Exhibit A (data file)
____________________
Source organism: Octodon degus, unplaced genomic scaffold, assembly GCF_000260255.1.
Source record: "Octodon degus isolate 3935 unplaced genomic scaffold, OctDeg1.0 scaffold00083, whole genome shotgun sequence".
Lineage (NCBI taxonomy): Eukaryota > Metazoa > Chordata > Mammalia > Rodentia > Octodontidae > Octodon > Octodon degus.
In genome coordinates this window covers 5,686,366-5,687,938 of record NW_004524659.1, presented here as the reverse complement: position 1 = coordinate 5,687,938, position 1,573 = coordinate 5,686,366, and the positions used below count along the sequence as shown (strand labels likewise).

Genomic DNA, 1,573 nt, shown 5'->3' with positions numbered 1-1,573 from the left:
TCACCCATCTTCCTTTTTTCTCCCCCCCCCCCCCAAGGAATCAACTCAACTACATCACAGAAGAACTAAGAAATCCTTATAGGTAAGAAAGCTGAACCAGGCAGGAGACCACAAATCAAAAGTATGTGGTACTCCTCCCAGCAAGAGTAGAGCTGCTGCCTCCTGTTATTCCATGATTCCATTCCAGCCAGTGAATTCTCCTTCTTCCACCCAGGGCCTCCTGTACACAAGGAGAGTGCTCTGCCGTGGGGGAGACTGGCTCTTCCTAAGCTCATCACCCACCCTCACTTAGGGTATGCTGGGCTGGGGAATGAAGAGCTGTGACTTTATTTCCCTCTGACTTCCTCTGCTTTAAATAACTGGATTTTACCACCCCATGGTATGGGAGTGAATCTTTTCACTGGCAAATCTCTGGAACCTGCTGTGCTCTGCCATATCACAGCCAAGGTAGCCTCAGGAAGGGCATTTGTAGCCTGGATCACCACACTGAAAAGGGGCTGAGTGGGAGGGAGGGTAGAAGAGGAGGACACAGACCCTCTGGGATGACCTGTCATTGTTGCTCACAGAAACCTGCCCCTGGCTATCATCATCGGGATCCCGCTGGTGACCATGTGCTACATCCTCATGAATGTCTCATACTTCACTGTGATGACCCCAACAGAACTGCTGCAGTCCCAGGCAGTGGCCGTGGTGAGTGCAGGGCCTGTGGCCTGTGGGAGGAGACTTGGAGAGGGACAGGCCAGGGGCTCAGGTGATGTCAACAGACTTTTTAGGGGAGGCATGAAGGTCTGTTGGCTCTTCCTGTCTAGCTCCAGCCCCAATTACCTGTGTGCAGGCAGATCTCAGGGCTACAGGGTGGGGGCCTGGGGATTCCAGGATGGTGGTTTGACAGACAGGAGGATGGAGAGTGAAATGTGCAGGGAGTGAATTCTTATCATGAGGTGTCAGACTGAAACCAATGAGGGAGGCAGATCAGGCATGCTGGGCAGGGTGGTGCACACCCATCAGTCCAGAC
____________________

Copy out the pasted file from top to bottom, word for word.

Source organism: Octodon degus, unplaced genomic scaffold, assembly GCF_000260255.1.
Source record: "Octodon degus isolate 3935 unplaced genomic scaffold, OctDeg1.0 scaffold00083, whole genome shotgun sequence".
Lineage (NCBI taxonomy): Eukaryota > Metazoa > Chordata > Mammalia > Rodentia > Octodontidae > Octodon > Octodon degus.
In genome coordinates this window covers 5,686,366-5,687,938 of record NW_004524659.1, presented here as the reverse complement: position 1 = coordinate 5,687,938, position 1,573 = coordinate 5,686,366, and the positions used below count along the sequence as shown (strand labels likewise).

Genomic DNA, 1,573 nt, shown 5'->3' with positions numbered 1-1,573 from the left:
TCACCCATCTTCCTTTTTTCTCCCCCCCCCCCCCAAGGAATCAACTCAACTACATCACAGAAGAACTAAGAAATCCTTATAGGTAAGAAAGCTGAACCAGGCAGGAGACCACAAATCAAAAGTATGTGGTACTCCTCCCAGCAAGAGTAGAGCTGCTGCCTCCTGTTATTCCATGATTCCATTCCAGCCAGTGAATTCTCCTTCTTCCACCCAGGGCCTCCTGTACACAAGGAGAGTGCTCTGCCGTGGGGGAGACTGGCTCTTCCTAAGCTCATCACCCACCCTCACTTAGGGTATGCTGGGCTGGGGAATGAAGAGCTGTGACTTTATTTCCCTCTGACTTCCTCTGCTTTAAATAACTGGATTTTACCACCCCATGGTATGGGAGTGAATCTTTTCACTGGCAAATCTCTGGAACCTGCTGTGCTCTGCCATATCACAGCCAAGGTAGCCTCAGGAAGGGCATTTGTAGCCTGGATCACCACACTGAAAAGGGGCTGAGTGGGAGGGAGGGTAGAAGAGGAGGACACAGACCCTCTGGGATGACCTGTCATTGTTGCTCACAGAAACCTGCCCCTGGCTATCATCATCGGGATCCCGCTGGTGACCATGTGCTACATCCTCATGAATGTCTCATACTTCACTGTGATGACCCCAACAGAACTGCTGCAGTCCCAGGCAGTGGCCGTGGTGAGTGCAGGGCCTGTGGCCTGTGGGAGGAGACTTGGAGAGGGACAGGCCAGGGGCTCAGGTGATGTCAACAGACTTTTTAGGGGAGGCATGAAGGTCTGTTGGCTCTTCCTGTCTAGCTCCAGCCCCAATTACCTGTGTGCAGGCAGATCTCAGGGCTACAGGGTGGGGGCCTGGGGATTCCAGGATGGTGGTTTGACAGACAGGAGGATGGAGAGTGAAATGTGCAGGGAGTGAATTCTTATCATGAGGTGTCAGACTGAAACCAATGAGGGAGGCAGATCAGGCATGCTGGGCAGGGTGGTGCACACCCATCAGTCCAGAC